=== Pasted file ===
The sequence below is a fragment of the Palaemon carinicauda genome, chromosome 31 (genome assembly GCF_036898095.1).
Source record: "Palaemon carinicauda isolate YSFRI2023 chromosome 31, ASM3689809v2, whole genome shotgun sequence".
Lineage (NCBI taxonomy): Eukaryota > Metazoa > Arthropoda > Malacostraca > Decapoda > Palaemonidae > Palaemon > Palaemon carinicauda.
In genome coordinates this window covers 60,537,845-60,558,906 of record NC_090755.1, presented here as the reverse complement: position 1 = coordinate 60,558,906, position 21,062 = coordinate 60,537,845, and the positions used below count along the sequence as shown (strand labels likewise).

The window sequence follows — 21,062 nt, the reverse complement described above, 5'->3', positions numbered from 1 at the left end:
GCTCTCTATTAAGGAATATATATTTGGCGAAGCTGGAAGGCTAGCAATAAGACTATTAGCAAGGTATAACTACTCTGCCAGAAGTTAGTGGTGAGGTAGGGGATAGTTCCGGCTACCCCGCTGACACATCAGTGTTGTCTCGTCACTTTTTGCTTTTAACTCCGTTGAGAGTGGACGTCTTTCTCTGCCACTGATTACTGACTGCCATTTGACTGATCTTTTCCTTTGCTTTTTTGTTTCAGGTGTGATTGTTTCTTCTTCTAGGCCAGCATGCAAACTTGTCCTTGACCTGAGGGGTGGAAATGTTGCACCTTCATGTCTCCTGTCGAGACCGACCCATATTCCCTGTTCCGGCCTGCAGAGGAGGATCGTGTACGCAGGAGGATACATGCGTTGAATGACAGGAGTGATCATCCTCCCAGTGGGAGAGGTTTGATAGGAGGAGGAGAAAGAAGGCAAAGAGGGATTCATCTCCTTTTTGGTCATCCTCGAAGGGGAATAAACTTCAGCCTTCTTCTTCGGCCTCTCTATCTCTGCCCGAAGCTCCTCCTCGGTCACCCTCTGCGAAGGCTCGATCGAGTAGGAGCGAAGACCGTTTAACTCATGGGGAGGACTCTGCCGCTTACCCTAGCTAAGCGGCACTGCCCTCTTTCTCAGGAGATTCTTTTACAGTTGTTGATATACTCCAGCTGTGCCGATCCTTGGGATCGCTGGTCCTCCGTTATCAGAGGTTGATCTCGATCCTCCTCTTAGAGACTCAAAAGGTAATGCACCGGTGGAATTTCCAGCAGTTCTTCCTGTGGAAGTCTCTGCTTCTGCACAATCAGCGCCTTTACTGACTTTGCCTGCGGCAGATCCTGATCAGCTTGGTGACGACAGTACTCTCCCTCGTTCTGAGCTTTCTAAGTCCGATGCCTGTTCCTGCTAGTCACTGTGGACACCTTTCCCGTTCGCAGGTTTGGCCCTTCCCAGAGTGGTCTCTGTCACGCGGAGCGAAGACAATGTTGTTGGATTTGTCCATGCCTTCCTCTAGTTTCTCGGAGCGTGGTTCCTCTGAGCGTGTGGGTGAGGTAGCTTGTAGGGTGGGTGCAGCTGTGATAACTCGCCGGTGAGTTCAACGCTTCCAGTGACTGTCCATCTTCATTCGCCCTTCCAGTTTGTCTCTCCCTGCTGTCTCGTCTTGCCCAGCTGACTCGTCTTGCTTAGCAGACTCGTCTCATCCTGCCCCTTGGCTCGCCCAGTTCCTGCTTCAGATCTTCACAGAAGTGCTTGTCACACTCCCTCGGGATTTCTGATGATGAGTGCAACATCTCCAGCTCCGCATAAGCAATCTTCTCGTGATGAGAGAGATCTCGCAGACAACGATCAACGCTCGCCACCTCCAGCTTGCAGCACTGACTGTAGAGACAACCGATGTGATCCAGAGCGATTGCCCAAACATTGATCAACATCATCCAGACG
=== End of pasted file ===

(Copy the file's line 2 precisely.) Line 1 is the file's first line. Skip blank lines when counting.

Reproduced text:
Source record: "Palaemon carinicauda isolate YSFRI2023 chromosome 31, ASM3689809v2, whole genome shotgun sequence".